• Sometimes, we get mixed up when we say that profit is not important for stakeholders. Oxygen is not the reason a person lives. But it is essential to have oxygen, although it's not the only reason for a person's existence. It is similar for profit.

  • When we exited the textiles business, we paid our bankers and labourers. We must have been the only company to do that.

  • People say values are expensive, but I say they create economic value.

  • I may believe in something, but if it is not working and is not giving returns, we have to close it down because that is the right thing to do for the shareholders.

  • The role of a trustee is to ensure beneficiaries get the best returns, without the trustee benefitting.

  • Spirituality permeates all aspects of your life and business is just one part of your life.

  • Manufacturing is finite, but human intellect is infinite. Textile is all about manufacturing, and industries like pharmaceuticals are all about human intellect.

  • Horses and dogs were part of my growing up years.

  • I think my greatest virtue is that I have the courage to take tough decisions. As for my greatest fault, I guess I should be a little tougher. The feedback I get always is that I am not as tough and demanding as I should be.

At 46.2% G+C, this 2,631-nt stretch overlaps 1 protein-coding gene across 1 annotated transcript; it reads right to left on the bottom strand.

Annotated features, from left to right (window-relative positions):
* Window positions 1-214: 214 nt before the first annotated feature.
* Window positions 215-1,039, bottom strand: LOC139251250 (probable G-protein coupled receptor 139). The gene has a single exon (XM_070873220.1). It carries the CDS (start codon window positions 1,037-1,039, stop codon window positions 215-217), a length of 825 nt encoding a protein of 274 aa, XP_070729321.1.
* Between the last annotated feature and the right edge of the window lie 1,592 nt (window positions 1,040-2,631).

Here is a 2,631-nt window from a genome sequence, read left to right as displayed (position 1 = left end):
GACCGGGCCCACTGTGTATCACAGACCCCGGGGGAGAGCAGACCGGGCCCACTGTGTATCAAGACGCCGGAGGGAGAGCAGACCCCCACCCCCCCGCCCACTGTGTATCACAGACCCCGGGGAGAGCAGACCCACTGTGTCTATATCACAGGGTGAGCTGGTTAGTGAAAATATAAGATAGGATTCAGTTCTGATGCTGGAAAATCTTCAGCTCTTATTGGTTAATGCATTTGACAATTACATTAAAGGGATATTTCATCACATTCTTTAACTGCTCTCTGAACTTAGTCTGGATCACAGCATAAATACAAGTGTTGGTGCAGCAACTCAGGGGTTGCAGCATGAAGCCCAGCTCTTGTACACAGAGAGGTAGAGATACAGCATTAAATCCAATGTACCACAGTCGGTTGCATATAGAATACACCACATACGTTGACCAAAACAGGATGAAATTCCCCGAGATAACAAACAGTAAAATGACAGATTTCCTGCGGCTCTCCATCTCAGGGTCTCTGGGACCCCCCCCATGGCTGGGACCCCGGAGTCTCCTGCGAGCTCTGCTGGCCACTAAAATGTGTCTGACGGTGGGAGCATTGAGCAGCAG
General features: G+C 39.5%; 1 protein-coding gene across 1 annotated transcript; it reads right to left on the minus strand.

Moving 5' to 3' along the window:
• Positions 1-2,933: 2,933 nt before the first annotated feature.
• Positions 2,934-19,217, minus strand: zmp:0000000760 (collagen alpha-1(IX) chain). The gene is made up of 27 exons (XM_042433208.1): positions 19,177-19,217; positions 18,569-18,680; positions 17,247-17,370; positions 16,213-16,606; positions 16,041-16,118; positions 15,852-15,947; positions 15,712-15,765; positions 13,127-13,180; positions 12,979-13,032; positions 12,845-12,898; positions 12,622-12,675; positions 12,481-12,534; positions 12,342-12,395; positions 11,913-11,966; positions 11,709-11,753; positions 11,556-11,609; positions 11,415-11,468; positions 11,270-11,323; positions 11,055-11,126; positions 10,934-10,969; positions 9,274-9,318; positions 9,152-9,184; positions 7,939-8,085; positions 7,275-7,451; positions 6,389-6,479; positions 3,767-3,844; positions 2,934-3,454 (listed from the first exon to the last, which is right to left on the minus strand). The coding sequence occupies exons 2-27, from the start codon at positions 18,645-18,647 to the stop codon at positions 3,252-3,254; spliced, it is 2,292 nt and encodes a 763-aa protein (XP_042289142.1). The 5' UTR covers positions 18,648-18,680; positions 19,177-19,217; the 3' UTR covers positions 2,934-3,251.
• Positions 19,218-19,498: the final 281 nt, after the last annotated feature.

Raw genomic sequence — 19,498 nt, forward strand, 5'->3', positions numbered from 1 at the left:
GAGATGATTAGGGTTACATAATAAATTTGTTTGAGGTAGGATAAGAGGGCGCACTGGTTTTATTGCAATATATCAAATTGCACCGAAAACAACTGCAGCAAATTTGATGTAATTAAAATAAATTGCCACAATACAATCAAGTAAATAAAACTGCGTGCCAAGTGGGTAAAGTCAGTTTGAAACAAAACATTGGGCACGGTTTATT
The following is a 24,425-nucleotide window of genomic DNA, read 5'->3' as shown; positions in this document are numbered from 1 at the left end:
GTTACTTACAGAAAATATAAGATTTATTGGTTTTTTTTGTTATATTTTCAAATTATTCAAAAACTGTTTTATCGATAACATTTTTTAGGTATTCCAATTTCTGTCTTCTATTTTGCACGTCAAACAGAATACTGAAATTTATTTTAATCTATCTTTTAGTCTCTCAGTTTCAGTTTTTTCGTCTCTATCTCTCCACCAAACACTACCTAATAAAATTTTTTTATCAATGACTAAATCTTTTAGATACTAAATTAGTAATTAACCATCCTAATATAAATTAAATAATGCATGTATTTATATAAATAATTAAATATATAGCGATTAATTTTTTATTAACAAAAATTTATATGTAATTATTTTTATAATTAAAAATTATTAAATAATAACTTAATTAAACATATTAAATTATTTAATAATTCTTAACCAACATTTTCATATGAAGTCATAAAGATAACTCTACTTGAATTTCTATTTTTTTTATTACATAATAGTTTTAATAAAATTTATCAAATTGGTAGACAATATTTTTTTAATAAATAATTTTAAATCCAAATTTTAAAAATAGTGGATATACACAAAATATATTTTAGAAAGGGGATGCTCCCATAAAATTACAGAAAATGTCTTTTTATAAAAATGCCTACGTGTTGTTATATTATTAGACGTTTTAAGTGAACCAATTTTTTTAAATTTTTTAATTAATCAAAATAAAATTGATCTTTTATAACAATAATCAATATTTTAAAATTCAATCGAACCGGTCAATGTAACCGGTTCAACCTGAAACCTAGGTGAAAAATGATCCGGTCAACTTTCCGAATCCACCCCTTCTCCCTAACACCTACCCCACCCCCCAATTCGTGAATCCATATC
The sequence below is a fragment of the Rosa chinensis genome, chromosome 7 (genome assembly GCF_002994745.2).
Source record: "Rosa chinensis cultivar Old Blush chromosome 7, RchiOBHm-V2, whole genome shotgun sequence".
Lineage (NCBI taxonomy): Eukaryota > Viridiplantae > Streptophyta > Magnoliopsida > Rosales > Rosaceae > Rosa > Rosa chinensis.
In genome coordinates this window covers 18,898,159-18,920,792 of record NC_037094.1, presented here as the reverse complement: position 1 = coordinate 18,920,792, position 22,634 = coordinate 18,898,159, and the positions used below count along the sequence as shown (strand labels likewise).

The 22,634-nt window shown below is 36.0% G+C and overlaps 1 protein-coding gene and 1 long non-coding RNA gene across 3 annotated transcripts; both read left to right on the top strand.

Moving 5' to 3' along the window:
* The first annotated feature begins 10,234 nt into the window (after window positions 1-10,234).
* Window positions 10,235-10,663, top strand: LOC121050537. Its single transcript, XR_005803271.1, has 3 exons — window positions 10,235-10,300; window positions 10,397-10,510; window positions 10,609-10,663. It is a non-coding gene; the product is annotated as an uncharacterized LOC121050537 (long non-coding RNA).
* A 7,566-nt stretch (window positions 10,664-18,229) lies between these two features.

• Everywhere in the world, when you travel, you see structures that stand out. Historic structures and new structures. But in India, I don't see anything that stands out.

  • There are very few who have the privileges I have, and, therefore, it is essential that we give back to society.

  • If you concentrate on action and forget the results, you actually perform much better, because then you are not worried what will happen.

  • In life, there are always intense battles, and yet we must practise the lessons from the Gita.

  • I am not for buying into financial services firms because I am not sure of the quality.

  • Indians are very intelligent - of that, there is no doubt - but we are not necessarily hard working.

  • We've always been influenced by some of India's greatest minds.

  • I think public sector banks need to have greater private participation of people who have skin in the game.

  • Our risk systems and processes - we keep investing and improving them.

  • We never thought about getting into banking, as it is not an attractive business as perceived generally. This was also not a consideration when we decided to invest in Shriram Group.

  • Textile mills are not a very high-margin business and have fixed overheads, so it was challenging. But I think it is only in challenges that you get opportunities.

  • Life looked bleak when I became chairman of the group at the age of 29. But I survived, as the Lord must have carried me when I needed Him the most.